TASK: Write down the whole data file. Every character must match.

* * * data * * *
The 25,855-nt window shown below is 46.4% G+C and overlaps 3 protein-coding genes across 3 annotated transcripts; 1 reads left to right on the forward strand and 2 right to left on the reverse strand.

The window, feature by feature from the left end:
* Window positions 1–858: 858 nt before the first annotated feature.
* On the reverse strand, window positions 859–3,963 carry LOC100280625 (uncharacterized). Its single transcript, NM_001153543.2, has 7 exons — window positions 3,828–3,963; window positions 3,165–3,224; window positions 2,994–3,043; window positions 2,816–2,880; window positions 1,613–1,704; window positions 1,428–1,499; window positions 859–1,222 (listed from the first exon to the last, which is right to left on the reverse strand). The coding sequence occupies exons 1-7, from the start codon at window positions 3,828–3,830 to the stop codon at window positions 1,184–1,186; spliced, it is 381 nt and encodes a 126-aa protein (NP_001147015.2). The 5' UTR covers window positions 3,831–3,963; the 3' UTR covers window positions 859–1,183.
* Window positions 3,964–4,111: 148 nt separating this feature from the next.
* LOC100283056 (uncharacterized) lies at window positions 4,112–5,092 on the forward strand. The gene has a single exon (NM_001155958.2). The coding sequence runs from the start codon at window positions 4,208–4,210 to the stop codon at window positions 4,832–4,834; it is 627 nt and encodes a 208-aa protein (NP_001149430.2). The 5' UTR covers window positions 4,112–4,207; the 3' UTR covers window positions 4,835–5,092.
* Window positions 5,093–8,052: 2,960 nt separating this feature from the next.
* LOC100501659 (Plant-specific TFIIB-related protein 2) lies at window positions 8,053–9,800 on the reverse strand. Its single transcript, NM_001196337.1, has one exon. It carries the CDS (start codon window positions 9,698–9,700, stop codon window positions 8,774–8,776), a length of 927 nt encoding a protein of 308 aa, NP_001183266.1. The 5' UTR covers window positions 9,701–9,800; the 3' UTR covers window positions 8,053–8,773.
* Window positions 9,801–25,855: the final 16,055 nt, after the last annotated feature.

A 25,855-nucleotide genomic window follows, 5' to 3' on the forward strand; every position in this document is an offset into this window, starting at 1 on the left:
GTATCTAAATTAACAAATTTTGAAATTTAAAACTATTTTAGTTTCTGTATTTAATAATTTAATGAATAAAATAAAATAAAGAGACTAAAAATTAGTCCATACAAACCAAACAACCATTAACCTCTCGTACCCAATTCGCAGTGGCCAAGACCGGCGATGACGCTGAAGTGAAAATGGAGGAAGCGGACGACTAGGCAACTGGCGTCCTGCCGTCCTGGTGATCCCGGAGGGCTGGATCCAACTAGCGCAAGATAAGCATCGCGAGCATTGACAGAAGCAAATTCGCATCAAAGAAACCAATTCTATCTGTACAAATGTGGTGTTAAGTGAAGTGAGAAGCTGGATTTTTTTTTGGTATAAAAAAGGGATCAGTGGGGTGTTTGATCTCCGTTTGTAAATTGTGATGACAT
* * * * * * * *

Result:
The 25,855-nt window shown below is 46.4% G+C and overlaps 3 protein-coding genes across 3 annotated transcripts; 1 reads left to right on the forward strand and 2 right to left on the reverse strand.

The window, feature by feature from the left end:
* Window positions 1–858: 858 nt before the first annotated feature.
* On the reverse strand, window positions 859–3,963 carry LOC100280625 (uncharacterized). Its single transcript, NM_001153543.2, has 7 exons — window positions 3,828–3,963; window positions 3,165–3,224; window positions 2,994–3,043; window positions 2,816–2,880; window positions 1,613–1,704; window positions 1,428–1,499; window positions 859–1,222 (listed from the first exon to the last, which is right to left on the reverse strand). The coding sequence occupies exons 1-7, from the start codon at window positions 3,828–3,830 to the stop codon at window positions 1,184–1,186; spliced, it is 381 nt and encodes a 126-aa protein (NP_001147015.2). The 5' UTR covers window positions 3,831–3,963; the 3' UTR covers window positions 859–1,183.
* Window positions 3,964–4,111: 148 nt separating this feature from the next.
* LOC100283056 (uncharacterized) lies at window positions 4,112–5,092 on the forward strand. The gene has a single exon (NM_001155958.2). The coding sequence runs from the start codon at window positions 4,208–4,210 to the stop codon at window positions 4,832–4,834; it is 627 nt and encodes a 208-aa protein (NP_001149430.2). The 5' UTR covers window positions 4,112–4,207; the 3' UTR covers window positions 4,835–5,092.
* Window positions 5,093–8,052: 2,960 nt separating this feature from the next.
* LOC100501659 (Plant-specific TFIIB-related protein 2) lies at window positions 8,053–9,800 on the reverse strand. Its single transcript, NM_001196337.1, has one exon. It carries the CDS (start codon window positions 9,698–9,700, stop codon window positions 8,774–8,776), a length of 927 nt encoding a protein of 308 aa, NP_001183266.1. The 5' UTR covers window positions 9,701–9,800; the 3' UTR covers window positions 8,053–8,773.
* Window positions 9,801–25,855: the final 16,055 nt, after the last annotated feature.

A 25,855-nucleotide genomic window follows, 5' to 3' on the forward strand; every position in this document is an offset into this window, starting at 1 on the left:
GTATCTAAATTAACAAATTTTGAAATTTAAAACTATTTTAGTTTCTGTATTTAATAATTTAATGAATAAAATAAAATAAAGAGACTAAAAATTAGTCCATACAAACCAAACAACCATTAACCTCTCGTACCCAATTCGCAGTGGCCAAGACCGGCGATGACGCTGAAGTGAAAATGGAGGAAGCGGACGACTAGGCAACTGGCGTCCTGCCGTCCTGGTGATCCCGGAGGGCTGGATCCAACTAGCGCAAGATAAGCATCGCGAGCATTGACAGAAGCAAATTCGCATCAAAGAAACCAATTCTATCTGTACAAATGTGGTGTTAAGTGAAGTGAGAAGCTGGATTTTTTTTTGGTATAAAAAAGGGATCAGTGGGGTGTTTGATCTCCGTTTGTAAATTGTGATGACAT